Classifications
U.S. Classification264/1.1, 264/81, 264/39, 264/2.3
International ClassificationB29C33/64, B29D11/00, G02B1/04, B29C39/02, B29C35/08, B29C33/56, B29C33/40
Cooperative ClassificationB29C2035/0827, B29K2877/00, B29D11/00942, B29D11/00019, B29D11/00442, B29C33/64, B29D11/00413, G02B1/041, B29C33/56, B29K2033/04, B29L2011/0016, B29K2105/0002, B29K2823/00, B29C39/02, B29C33/40
European ClassificationB29D11/00C20, B29D11/00C2, B29C33/56, B29C33/64, B29C33/40, B29D11/00L10, B29C39/02, G02B1/04B, B29D11/00C22B
Legal Events
DateCodeEventDescription
Jul 30, 1982ASAssignment
Owner name: AMERICAN STERILIZER COMPANY ERIE PA A CORP OF PA
Free format text: ASSIGNMENT OF ASSIGNORS INTEREST.;ASSIGNOR:NEEFE OPTICAL LABORATORY INC;REEL/FRAME:004019/0593
Effective date: 19820716
Owner name: AMERICAN STERILIZER COMPANY ERIE PA A CORP OF, PEN
Free format text: ASSIGNMENT OF ASSIGNORS INTEREST;ASSIGNOR:NEEFE OPTICAL LABORATORY INC;REEL/FRAME:004019/0593
Effective date: 19820716
Dec 20, 1982ASAssignment
Owner name: LOMBART OPTICAL OF VIRGINIA, LTD., 1215 BOISSEVAIN
Free format text: ASSIGNMENT OF ASSIGNORS INTEREST.;ASSIGNOR:AMERICAN STERILIZER COMPANY;REEL/FRAME:004079/0686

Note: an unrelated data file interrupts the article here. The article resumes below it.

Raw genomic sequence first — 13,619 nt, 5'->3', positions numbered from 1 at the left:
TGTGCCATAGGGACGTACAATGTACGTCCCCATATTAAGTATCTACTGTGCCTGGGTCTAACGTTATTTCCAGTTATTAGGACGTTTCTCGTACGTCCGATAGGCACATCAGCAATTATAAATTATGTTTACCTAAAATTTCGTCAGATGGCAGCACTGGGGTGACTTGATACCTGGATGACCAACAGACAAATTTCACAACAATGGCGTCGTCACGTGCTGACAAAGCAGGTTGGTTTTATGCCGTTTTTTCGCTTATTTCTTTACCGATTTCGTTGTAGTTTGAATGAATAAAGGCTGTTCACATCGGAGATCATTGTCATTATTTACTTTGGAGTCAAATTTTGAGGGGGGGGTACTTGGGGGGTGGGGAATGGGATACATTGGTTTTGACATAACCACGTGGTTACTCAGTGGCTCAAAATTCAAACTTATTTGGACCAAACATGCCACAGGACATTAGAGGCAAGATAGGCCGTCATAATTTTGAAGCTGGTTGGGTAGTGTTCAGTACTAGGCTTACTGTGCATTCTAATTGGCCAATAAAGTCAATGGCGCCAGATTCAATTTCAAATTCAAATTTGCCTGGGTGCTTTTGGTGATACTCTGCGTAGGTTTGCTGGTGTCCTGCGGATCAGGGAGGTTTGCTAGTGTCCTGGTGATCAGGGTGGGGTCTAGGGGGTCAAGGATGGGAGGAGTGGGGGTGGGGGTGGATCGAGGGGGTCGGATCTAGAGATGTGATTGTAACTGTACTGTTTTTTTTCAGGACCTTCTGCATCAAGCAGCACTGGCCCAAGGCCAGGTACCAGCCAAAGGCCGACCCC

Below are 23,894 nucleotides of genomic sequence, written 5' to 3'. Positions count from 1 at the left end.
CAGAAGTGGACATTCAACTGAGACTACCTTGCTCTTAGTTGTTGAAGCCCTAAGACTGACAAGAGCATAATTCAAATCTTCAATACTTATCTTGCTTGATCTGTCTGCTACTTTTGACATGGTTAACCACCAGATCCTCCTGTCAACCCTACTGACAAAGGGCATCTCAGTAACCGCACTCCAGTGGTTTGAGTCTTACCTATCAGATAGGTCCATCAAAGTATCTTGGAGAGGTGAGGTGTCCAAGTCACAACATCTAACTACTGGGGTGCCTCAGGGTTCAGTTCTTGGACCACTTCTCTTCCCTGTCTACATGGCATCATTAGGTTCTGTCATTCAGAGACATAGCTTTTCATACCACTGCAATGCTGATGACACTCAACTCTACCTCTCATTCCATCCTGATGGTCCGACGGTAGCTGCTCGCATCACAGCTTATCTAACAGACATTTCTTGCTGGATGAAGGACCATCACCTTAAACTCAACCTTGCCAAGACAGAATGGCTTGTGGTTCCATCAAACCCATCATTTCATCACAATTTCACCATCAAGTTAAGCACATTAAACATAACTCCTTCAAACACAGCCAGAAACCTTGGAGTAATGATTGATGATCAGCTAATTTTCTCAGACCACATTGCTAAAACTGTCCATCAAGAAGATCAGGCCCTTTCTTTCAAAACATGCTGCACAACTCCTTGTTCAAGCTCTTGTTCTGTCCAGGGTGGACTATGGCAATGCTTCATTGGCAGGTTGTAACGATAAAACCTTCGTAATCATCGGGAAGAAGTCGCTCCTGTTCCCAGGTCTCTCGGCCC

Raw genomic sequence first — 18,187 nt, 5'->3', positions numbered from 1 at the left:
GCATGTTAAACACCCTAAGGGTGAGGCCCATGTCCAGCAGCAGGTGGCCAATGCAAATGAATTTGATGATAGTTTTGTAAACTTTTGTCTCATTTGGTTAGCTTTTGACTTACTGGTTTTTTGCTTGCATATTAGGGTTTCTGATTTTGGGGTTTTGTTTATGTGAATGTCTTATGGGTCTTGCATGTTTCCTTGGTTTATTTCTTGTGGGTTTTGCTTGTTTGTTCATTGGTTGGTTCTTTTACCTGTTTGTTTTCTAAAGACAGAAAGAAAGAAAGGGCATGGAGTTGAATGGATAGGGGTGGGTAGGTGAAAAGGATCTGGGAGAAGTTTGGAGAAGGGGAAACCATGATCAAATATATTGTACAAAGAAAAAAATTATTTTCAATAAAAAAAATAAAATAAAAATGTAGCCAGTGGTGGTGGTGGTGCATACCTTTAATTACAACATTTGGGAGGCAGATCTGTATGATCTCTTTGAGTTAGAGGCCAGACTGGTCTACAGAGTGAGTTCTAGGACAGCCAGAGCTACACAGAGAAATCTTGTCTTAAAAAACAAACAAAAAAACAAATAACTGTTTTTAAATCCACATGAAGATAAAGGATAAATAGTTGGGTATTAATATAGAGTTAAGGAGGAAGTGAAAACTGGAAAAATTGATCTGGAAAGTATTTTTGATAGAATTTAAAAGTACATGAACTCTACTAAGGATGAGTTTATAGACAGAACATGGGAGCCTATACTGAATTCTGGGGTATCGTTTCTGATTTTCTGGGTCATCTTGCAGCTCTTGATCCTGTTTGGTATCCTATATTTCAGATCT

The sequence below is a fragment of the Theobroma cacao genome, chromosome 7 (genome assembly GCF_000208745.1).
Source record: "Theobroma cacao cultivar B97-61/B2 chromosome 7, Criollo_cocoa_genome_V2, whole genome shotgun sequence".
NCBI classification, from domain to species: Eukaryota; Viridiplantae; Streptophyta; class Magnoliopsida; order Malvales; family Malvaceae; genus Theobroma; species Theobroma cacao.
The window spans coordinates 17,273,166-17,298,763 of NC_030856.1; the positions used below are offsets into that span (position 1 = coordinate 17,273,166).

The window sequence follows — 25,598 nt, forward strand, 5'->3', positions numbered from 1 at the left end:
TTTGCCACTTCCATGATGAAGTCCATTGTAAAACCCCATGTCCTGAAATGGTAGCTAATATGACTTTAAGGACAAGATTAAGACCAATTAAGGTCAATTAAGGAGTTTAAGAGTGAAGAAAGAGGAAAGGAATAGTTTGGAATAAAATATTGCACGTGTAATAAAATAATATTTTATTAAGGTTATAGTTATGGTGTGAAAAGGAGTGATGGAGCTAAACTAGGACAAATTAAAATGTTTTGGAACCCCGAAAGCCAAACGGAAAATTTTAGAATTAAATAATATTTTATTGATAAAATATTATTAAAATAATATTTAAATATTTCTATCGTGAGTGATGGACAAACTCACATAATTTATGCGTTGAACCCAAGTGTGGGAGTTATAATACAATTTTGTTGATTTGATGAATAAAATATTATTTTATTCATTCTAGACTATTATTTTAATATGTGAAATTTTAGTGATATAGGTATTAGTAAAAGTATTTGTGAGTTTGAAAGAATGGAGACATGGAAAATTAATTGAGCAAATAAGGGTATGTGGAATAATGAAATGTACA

Effective date: 19821022
Jan 23, 1985ASAssignment
Owner name: BANK OF VIRGINIA, 8TH AND MAIN STREETS, RICHMOND,
Free format text: SECURITY INTEREST;ASSIGNOR:LOMBART OPTICAL OF VIRGINIA, LTD., A VA CORP.;REEL/FRAME:004352/0085
Effective date: 19850117
Mar 29, 1985ASAssignment
Owner name: NEEFE OPTIAL COMPANY BIG SPRING, TX
Free format text: ASSIGNMENT OF ASSIGNORS INTEREST.;ASSIGNOR:NEEFE, CHARLES W.;REEL/FRAME:004380/0017
Effective date: 19850313
Dec 10, 1987ASAssignment
Owner name: LOMBART LENSES LIMITED, INC., A CORP. OF DE.
Free format text: ASSIGNMENT OF ASSIGNORS INTEREST.;ASSIGNOR:LOMBART OPTICAL OF VIRGINIA, LTD.,;REEL/FRAME:004806/0816
Effective date: 19871117
Owner name: SIGNET BANK/VIRGINIA, P.O. BOX 25641, RICHMOND, VA
Free format text: SECURITY INTEREST;ASSIGNOR:LOMBART LENSES LIMITED, INC.,;REEL/FRAME:004806/0829
Effective date: 19871130
Owner name: LOMBART LENSES LIMITED, INC., A CORP. OF DE.,STATE
Free format text: ASSIGNMENT OF ASSIGNORS INTEREST;ASSIGNOR:LOMBART OPTICAL OF VIRGINIA, LTD.,;REEL/FRAME:004806/0816
Effective date: 19871117
Nov 15, 1988ASAssignment
Owner name: LOMBART LENSES LIMITED, INC., A CORP. OF DE.
Free format text: ASSIGNMENT OF ASSIGNORS INTEREST.;ASSIGNOR:LOMBART OPTICAL OF VIRGINIA, LTD.,;REEL/FRAME:004969/0120
Effective date: 19871117
Owner name: LOMBART LENSES LIMITED, INC., STATELESS
Free format text: ASSIGNMENT OF ASSIGNORS INTEREST;ASSIGNOR:LOMBART OPTICAL OF VIRGINIA, LTD.,;REEL/FRAME:004969/0120
Effective date: 19871117
Oct 6, 1994ASAssignment
Owner name: LOMBART LENSES LIMITED, INC., VIRGINIA
Free format text: ASSIGNMENT OF ASSIGNORS INTEREST;ASSIGNOR:BOISSEVAIN LIMITED, INC.;REEL/FRAME:007167/0400
Effective date: 19940923
Oct 27, 1994ASAssignment
Owner name: BOISSEVAIN LIMITED, INC., NEW YORK
Free format text: CHANGE OF NAME;ASSIGNOR:LOMBART LENSES LIMITED, INC.;REEL/FRAME:007185/0139
Effective date: 19940923